By allowing ads to appear on this site, you support the local businesses who, in turn, support great journalism.
Cadets Shine At Inspection
With flags flying, heads held high and marching in unison, more than 80 cadets of the Navy Junior Reserve Officer's Training Corps at Riverbank High School paraded before a visiting officer on Thursday.

Capt. Dan Wenceslao, USN (Ret.) and Commander of the NJROTC's Area 13, was making his annual inspection and review of the local unit.

For the first time the ceremony was held indoors, in the Ray Fauria Gym, instead of on the football field. The organizers were wise to take precautions against the weather. It was raining as the occasion began.

Following remarks by the school's senior naval science instructor Chief Warrant Officer Harry Rushing (USN Ret.) and introduction of city and school officials, Capt Wenceslao, RHS Principal Christine Facella and Cardozo Middle School Principal Alice Solis as keynote speaker addressed the crowd.

Officials such as Superintendent of Schools Ken Geisick, school district trustees Ron Peterson, John Mitchell and Elizabeth Meza, Stanislaus County Supervisor Bill O'Brien and Riverbank City Council member Richard O'Brien walked past the cadets standing at attention in the Trooping the Line ceremony. A group of rifle bearing cadets gave an exhibition of an armed drill. A color guard presented and later retired the colors.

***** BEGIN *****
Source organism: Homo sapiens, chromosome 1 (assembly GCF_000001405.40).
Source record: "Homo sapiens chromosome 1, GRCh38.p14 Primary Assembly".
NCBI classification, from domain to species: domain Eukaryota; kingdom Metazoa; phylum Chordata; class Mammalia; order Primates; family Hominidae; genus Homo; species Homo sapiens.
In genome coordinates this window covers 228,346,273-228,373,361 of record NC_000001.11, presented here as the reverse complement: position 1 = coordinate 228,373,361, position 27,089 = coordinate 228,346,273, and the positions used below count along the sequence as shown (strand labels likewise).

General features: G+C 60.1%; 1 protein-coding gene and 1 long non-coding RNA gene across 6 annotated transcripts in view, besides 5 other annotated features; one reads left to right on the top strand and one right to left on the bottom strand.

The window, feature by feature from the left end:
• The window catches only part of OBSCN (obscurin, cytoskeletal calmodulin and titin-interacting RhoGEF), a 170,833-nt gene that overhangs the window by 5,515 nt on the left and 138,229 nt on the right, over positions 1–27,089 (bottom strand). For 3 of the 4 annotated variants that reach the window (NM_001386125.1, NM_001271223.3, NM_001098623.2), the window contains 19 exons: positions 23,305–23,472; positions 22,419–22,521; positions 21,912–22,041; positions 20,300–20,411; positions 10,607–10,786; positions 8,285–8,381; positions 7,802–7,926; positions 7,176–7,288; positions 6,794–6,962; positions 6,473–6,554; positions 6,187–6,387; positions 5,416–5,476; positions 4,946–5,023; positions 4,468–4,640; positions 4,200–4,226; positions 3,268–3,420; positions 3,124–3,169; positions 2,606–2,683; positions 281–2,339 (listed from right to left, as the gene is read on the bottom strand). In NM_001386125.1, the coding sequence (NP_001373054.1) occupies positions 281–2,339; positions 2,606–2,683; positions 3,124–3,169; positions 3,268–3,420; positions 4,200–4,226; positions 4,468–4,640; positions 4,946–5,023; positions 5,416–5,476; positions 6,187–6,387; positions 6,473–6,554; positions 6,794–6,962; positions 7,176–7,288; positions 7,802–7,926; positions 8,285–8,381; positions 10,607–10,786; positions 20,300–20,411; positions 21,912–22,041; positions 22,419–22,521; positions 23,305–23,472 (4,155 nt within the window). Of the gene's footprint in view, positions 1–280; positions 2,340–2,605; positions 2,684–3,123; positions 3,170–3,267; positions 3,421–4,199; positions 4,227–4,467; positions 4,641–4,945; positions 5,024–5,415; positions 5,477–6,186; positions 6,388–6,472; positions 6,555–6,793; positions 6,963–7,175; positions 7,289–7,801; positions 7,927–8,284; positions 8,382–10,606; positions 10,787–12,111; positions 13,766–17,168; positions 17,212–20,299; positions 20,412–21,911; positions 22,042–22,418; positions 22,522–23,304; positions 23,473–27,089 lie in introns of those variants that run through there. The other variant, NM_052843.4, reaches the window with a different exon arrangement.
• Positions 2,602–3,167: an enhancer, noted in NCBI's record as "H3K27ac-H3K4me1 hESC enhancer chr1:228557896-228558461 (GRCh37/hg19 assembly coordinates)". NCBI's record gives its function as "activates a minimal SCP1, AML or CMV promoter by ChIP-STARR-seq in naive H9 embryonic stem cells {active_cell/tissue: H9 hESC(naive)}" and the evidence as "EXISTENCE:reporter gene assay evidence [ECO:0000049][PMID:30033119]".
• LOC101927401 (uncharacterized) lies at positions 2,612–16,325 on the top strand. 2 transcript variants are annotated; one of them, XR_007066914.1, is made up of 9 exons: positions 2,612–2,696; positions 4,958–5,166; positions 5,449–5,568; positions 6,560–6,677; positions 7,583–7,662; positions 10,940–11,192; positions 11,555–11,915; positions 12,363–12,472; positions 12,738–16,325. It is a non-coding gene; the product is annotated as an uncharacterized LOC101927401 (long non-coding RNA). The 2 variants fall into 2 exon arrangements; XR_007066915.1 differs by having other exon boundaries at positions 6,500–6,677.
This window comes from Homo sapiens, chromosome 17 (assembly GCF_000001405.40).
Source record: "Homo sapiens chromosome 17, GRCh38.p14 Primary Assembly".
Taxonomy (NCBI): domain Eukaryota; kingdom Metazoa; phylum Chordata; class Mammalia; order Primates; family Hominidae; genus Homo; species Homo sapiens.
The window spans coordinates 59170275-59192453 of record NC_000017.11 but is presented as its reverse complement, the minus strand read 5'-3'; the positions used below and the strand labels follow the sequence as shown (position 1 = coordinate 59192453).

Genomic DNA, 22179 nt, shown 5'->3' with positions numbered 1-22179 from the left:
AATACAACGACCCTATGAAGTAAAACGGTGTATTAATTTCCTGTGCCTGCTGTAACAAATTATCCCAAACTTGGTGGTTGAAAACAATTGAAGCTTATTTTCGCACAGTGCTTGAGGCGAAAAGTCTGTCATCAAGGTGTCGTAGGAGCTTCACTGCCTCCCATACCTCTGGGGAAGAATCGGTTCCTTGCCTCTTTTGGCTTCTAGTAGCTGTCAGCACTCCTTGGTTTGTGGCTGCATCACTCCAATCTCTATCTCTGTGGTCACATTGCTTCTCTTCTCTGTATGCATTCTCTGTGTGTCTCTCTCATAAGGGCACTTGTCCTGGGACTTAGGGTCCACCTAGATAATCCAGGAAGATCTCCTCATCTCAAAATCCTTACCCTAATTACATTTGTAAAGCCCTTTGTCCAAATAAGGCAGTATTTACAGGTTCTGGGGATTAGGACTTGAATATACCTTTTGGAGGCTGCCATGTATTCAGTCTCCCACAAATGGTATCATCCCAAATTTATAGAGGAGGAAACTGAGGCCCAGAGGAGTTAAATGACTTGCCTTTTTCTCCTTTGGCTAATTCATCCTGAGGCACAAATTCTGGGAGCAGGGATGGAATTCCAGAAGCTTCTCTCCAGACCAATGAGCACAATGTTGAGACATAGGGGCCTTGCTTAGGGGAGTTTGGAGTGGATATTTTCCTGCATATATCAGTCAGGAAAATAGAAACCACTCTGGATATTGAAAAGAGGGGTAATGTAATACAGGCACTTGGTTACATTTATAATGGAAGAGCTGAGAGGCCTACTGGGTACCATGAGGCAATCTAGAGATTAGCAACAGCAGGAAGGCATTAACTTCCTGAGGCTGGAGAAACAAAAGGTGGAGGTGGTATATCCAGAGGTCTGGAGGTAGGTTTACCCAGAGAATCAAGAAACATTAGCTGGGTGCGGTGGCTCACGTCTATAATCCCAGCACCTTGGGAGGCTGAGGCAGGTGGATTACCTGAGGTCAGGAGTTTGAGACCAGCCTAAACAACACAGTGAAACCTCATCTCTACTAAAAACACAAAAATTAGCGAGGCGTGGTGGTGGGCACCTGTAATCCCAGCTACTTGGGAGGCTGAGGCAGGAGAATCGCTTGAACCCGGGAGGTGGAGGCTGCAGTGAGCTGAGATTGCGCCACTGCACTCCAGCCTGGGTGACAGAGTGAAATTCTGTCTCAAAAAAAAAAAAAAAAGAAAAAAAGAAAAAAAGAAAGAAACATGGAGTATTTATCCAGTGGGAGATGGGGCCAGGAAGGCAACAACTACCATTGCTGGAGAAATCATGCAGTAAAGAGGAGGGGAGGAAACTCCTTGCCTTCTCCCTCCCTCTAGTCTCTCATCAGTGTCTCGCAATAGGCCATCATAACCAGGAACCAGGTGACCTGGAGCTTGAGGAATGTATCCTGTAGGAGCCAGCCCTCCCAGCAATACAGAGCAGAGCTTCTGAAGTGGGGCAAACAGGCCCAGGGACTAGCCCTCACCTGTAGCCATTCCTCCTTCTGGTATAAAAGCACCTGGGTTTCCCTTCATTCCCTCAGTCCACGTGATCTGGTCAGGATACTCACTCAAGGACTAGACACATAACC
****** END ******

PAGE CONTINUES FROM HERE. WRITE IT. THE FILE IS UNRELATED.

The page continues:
Congress established the Naval Junior ROTC in 1964, there are now 635 units operating throughout the United States, Guam, Italy and Japan and this is the 18th year of existence for the RHS NJROTC.

Wenceslao said he reviews more than 50 school units each year including thousands of cadets. He complimented the RHS unit on its high standards and praised the unit's leaders on bringing up enrollment from about 50 a few years ago to close to the minimum 100 cadets the Navy would like to see at each school.

He also noted student corps leader Ben Hodges has been awarded a scholarship to the Air Force Academy in Colorado, adding he would have preferred Hodges go into the Navy but he had won a high distinction and he was still bound for the military.

Making the keynote speech, Solis said the NJROTC Corps instills "essential ingredients" for students to build their 'Pyramid of Success.'

"Each cadet develops good citizenship and patriotism, self-reliance and leadership, ability to communicate well both orally and in writing, an appreciation of the importance of physical fitness and knowledge of team building," she said.

Naval Junior Reserves Officers Training Corps is a winning program, she continued, teaching cadets - young people - "good habits" and skills to maximize their full potential in the world, to be successful, informed, responsible and productive citizens.

"NJROTC - it's not just a class, it's an adventure..." Solis said. "The school bell rings, students fall into ranks, come to attention, then smartly march into the classroom, recite the Pledge of Allegiance and begin the day's lesson. This is not just any class, but one where order, responsibility and patriotism prevail - it's the NJROTC classroom."